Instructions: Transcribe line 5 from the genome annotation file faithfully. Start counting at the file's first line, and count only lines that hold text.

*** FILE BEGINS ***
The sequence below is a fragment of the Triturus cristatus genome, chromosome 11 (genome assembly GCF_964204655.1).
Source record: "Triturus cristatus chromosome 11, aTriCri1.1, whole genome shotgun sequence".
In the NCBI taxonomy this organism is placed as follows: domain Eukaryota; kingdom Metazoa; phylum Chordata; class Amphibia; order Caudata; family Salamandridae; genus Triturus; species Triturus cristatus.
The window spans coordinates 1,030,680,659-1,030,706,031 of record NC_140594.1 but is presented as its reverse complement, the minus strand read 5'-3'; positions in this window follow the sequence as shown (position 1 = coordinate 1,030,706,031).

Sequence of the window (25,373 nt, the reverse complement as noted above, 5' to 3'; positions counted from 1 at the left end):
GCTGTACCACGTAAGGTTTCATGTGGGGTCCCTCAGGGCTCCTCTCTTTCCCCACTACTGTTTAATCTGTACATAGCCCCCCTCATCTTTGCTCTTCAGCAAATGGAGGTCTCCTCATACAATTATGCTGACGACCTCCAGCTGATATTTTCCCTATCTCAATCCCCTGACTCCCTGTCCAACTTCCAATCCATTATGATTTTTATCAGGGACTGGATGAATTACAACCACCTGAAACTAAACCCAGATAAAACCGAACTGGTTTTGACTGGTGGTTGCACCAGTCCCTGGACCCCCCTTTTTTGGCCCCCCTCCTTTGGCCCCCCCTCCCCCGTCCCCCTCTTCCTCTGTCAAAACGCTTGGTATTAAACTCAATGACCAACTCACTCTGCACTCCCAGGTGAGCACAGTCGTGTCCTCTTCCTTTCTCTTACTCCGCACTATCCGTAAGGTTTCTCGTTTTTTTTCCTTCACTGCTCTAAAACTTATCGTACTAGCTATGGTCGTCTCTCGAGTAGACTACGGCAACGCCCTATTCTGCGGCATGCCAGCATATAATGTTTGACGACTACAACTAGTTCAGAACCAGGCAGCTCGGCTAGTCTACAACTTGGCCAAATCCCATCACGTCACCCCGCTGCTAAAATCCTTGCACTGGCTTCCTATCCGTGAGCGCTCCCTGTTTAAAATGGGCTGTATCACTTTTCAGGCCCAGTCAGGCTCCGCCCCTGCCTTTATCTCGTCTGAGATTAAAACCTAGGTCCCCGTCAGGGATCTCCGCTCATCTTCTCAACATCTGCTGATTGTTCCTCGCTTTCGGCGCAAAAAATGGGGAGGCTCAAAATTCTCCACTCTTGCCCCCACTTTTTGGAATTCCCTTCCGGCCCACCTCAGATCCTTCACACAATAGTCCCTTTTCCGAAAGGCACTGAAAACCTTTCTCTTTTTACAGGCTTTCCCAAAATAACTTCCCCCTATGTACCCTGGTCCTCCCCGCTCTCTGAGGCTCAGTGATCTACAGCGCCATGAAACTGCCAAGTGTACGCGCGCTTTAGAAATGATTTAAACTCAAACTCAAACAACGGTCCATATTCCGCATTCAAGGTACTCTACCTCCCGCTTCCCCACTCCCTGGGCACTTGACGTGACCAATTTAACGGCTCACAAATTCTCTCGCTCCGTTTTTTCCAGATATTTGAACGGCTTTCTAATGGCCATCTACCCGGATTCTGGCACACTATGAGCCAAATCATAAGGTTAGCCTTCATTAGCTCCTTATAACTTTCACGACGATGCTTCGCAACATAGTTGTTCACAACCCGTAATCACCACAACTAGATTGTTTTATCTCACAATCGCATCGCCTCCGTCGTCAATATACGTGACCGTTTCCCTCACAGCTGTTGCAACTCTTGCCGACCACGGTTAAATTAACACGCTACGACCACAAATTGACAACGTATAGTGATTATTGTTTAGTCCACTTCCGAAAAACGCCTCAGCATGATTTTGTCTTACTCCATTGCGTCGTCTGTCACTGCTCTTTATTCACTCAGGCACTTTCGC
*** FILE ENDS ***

Sequence of the window (25,373 nt, the reverse complement as noted above, 5' to 3'; positions counted from 1 at the left end):